Innovation should be like that. If you’re a salesperson, you should always be thinking, what’s the pain point here, am I satisfying it, and how could it be done differently? If you’re the underwriter, you’re thinking, how could I improve the product? It’s why we spend a lot of time with the learning and development groups and our internal business schools and the like. We have them do live innovation events and we teach them the process so that we inculcate that in as many people as possible.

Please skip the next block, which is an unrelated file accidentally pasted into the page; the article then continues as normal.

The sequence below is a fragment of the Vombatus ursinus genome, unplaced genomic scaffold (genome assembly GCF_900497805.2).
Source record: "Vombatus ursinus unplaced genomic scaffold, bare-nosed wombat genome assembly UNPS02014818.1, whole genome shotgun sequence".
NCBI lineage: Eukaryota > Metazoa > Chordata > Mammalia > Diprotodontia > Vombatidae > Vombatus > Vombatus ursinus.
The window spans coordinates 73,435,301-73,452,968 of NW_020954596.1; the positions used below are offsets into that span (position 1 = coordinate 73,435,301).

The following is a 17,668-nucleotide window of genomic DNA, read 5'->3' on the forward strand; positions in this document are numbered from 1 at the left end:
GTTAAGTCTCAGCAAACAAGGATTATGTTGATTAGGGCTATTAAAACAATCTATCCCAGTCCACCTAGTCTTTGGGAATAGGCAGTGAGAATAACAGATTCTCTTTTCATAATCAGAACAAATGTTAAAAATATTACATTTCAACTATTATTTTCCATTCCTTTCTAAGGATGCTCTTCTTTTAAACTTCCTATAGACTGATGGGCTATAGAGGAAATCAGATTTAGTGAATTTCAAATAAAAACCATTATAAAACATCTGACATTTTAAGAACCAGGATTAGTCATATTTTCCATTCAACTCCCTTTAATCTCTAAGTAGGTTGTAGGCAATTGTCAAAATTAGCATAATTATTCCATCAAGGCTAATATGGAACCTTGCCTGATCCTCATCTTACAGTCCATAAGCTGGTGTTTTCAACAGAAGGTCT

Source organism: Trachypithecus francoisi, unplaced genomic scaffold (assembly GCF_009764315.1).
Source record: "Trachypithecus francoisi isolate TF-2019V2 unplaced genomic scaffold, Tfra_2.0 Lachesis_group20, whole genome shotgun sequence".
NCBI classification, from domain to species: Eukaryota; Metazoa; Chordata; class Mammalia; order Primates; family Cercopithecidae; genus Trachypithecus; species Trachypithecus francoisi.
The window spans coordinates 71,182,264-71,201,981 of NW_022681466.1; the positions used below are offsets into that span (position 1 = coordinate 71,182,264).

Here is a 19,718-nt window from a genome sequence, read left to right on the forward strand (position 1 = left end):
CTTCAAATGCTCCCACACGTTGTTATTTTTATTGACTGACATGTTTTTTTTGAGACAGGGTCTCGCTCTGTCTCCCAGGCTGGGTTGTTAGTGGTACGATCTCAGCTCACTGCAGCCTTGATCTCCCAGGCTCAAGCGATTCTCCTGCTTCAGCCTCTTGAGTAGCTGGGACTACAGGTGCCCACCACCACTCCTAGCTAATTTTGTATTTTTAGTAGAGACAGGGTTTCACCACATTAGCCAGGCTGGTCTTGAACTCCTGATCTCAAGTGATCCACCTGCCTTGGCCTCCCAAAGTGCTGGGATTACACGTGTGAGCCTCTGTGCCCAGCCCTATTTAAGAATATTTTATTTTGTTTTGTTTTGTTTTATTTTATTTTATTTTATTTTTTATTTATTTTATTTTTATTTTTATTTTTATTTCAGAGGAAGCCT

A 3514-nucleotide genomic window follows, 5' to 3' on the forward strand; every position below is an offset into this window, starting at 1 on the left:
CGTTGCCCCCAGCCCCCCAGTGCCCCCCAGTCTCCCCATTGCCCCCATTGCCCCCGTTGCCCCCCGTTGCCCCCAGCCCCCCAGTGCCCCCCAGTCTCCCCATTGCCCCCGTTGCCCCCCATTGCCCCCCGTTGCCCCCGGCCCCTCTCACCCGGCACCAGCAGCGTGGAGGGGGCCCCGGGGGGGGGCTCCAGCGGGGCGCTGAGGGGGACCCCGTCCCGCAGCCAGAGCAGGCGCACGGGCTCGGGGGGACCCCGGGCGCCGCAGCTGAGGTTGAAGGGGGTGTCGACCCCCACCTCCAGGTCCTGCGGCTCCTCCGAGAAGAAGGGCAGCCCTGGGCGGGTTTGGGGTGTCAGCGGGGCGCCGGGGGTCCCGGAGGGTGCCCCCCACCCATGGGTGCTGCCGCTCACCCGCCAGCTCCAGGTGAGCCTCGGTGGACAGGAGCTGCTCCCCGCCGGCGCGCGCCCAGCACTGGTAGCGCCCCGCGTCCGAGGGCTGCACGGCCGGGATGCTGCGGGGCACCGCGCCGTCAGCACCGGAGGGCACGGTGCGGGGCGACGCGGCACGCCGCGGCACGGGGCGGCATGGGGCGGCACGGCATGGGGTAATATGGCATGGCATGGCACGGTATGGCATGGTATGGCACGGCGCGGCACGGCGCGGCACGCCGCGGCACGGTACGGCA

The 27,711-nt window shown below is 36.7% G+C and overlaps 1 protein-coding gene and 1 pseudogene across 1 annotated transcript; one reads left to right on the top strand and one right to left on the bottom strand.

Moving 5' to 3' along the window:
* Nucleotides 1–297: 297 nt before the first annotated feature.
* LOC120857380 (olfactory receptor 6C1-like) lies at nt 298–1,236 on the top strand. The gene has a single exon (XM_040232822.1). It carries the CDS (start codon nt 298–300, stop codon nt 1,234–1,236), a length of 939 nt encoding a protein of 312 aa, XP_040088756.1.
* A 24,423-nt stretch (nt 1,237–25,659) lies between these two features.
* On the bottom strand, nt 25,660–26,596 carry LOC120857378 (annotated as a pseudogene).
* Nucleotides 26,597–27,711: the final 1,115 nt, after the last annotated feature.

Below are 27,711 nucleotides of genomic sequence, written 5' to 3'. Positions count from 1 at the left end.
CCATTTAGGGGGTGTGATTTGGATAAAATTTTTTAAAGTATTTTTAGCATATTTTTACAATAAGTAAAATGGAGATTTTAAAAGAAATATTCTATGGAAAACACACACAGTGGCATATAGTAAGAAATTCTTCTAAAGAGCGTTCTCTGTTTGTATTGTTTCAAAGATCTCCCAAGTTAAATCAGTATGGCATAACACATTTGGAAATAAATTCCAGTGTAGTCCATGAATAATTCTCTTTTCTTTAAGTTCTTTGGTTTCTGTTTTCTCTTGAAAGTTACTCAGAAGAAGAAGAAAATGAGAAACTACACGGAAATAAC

That should just be the way—if you’re the right person for this organization, that’s how you should be thinking every day. You should never be satisfied with status quo, staying in place, or just polishing the business that you have today, because someone will come and take it away from you.